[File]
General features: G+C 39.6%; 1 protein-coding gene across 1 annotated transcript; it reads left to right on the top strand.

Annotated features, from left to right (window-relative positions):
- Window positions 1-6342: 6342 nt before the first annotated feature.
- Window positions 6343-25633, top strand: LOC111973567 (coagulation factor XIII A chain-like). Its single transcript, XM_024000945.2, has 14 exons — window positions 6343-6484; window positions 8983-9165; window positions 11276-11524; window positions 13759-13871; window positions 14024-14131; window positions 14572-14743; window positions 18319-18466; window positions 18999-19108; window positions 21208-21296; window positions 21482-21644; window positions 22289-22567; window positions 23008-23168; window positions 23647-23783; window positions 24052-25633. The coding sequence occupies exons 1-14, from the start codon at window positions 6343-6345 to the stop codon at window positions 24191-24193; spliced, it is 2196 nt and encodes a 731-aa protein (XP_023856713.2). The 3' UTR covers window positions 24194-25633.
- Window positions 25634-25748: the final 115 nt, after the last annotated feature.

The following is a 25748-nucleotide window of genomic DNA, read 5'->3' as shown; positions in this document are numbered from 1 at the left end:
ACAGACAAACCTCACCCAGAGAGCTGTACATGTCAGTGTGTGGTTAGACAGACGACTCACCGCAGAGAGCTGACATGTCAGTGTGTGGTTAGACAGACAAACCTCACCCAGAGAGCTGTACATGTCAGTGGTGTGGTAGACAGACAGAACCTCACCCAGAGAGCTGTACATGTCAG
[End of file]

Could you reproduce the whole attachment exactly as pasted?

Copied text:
General features: G+C 39.6%; 1 protein-coding gene across 1 annotated transcript; it reads left to right on the top strand.

Annotated features, from left to right (window-relative positions):
- Window positions 1-6342: 6342 nt before the first annotated feature.
- Window positions 6343-25633, top strand: LOC111973567 (coagulation factor XIII A chain-like). Its single transcript, XM_024000945.2, has 14 exons — window positions 6343-6484; window positions 8983-9165; window positions 11276-11524; window positions 13759-13871; window positions 14024-14131; window positions 14572-14743; window positions 18319-18466; window positions 18999-19108; window positions 21208-21296; window positions 21482-21644; window positions 22289-22567; window positions 23008-23168; window positions 23647-23783; window positions 24052-25633. The coding sequence occupies exons 1-14, from the start codon at window positions 6343-6345 to the stop codon at window positions 24191-24193; spliced, it is 2196 nt and encodes a 731-aa protein (XP_023856713.2). The 3' UTR covers window positions 24194-25633.
- Window positions 25634-25748: the final 115 nt, after the last annotated feature.

The following is a 25748-nucleotide window of genomic DNA, read 5'->3' as shown; positions in this document are numbered from 1 at the left end:
ACAGACAAACCTCACCCAGAGAGCTGTACATGTCAGTGTGTGGTTAGACAGACGACTCACCGCAGAGAGCTGACATGTCAGTGTGTGGTTAGACAGACAAACCTCACCCAGAGAGCTGTACATGTCAGTGGTGTGGTAGACAGACAGAACCTCACCCAGAGAGCTGTACATGTCAG